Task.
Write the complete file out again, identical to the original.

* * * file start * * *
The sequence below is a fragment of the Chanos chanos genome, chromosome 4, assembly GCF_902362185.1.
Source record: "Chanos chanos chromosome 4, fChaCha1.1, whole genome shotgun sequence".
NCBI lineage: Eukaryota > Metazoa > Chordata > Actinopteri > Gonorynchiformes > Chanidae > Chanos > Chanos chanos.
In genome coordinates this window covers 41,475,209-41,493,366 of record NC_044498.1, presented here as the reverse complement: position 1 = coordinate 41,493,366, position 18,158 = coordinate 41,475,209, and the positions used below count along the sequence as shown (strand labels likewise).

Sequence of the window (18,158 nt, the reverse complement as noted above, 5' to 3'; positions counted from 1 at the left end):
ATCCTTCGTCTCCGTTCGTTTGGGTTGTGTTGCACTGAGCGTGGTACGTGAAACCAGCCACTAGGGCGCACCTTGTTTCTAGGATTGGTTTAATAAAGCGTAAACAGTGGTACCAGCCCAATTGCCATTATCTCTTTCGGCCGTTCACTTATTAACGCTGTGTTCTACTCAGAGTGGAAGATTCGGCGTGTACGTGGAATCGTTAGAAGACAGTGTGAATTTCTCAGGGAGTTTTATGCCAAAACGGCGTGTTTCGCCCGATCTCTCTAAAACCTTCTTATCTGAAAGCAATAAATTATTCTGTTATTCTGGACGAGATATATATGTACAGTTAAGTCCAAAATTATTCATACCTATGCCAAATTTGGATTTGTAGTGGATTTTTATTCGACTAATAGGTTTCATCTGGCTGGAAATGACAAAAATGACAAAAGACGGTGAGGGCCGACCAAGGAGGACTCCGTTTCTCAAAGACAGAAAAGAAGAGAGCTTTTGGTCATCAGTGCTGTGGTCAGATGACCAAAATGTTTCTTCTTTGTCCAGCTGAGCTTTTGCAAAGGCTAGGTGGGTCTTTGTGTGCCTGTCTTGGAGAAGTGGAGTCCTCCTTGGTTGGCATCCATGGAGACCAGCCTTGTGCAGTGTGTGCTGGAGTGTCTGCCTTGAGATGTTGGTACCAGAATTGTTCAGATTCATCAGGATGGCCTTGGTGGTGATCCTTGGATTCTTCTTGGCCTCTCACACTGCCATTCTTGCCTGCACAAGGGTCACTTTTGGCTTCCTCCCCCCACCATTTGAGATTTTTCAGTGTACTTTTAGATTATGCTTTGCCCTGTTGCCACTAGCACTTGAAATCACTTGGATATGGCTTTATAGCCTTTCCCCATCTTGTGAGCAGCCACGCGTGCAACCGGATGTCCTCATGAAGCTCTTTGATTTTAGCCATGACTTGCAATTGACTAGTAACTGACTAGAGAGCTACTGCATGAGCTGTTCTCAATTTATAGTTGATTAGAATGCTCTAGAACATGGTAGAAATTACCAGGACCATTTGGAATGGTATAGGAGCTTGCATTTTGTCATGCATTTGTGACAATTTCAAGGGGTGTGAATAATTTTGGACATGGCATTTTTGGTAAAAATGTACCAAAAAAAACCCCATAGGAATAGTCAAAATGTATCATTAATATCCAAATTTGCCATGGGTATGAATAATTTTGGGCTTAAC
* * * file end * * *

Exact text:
The sequence below is a fragment of the Chanos chanos genome, chromosome 4, assembly GCF_902362185.1.
Source record: "Chanos chanos chromosome 4, fChaCha1.1, whole genome shotgun sequence".
NCBI lineage: Eukaryota > Metazoa > Chordata > Actinopteri > Gonorynchiformes > Chanidae > Chanos > Chanos chanos.
In genome coordinates this window covers 41,475,209-41,493,366 of record NC_044498.1, presented here as the reverse complement: position 1 = coordinate 41,493,366, position 18,158 = coordinate 41,475,209, and the positions used below count along the sequence as shown (strand labels likewise).

Sequence of the window (18,158 nt, the reverse complement as noted above, 5' to 3'; positions counted from 1 at the left end):
ATCCTTCGTCTCCGTTCGTTTGGGTTGTGTTGCACTGAGCGTGGTACGTGAAACCAGCCACTAGGGCGCACCTTGTTTCTAGGATTGGTTTAATAAAGCGTAAACAGTGGTACCAGCCCAATTGCCATTATCTCTTTCGGCCGTTCACTTATTAACGCTGTGTTCTACTCAGAGTGGAAGATTCGGCGTGTACGTGGAATCGTTAGAAGACAGTGTGAATTTCTCAGGGAGTTTTATGCCAAAACGGCGTGTTTCGCCCGATCTCTCTAAAACCTTCTTATCTGAAAGCAATAAATTATTCTGTTATTCTGGACGAGATATATATGTACAGTTAAGTCCAAAATTATTCATACCTATGCCAAATTTGGATTTGTAGTGGATTTTTATTCGACTAATAGGTTTCATCTGGCTGGAAATGACAAAAATGACAAAAGACGGTGAGGGCCGACCAAGGAGGACTCCGTTTCTCAAAGACAGAAAAGAAGAGAGCTTTTGGTCATCAGTGCTGTGGTCAGATGACCAAAATGTTTCTTCTTTGTCCAGCTGAGCTTTTGCAAAGGCTAGGTGGGTCTTTGTGTGCCTGTCTTGGAGAAGTGGAGTCCTCCTTGGTTGGCATCCATGGAGACCAGCCTTGTGCAGTGTGTGCTGGAGTGTCTGCCTTGAGATGTTGGTACCAGAATTGTTCAGATTCATCAGGATGGCCTTGGTGGTGATCCTTGGATTCTTCTTGGCCTCTCACACTGCCATTCTTGCCTGCACAAGGGTCACTTTTGGCTTCCTCCCCCCACCATTTGAGATTTTTCAGTGTACTTTTAGATTATGCTTTGCCCTGTTGCCACTAGCACTTGAAATCACTTGGATATGGCTTTATAGCCTTTCCCCATCTTGTGAGCAGCCACGCGTGCAACCGGATGTCCTCATGAAGCTCTTTGATTTTAGCCATGACTTGCAATTGACTAGTAACTGACTAGAGAGCTACTGCATGAGCTGTTCTCAATTTATAGTTGATTAGAATGCTCTAGAACATGGTAGAAATTACCAGGACCATTTGGAATGGTATAGGAGCTTGCATTTTGTCATGCATTTGTGACAATTTCAAGGGGTGTGAATAATTTTGGACATGGCATTTTTGGTAAAAATGTACCAAAAAAAACCCCATAGGAATAGTCAAAATGTATCATTAATATCCAAATTTGCCATGGGTATGAATAATTTTGGGCTTAAC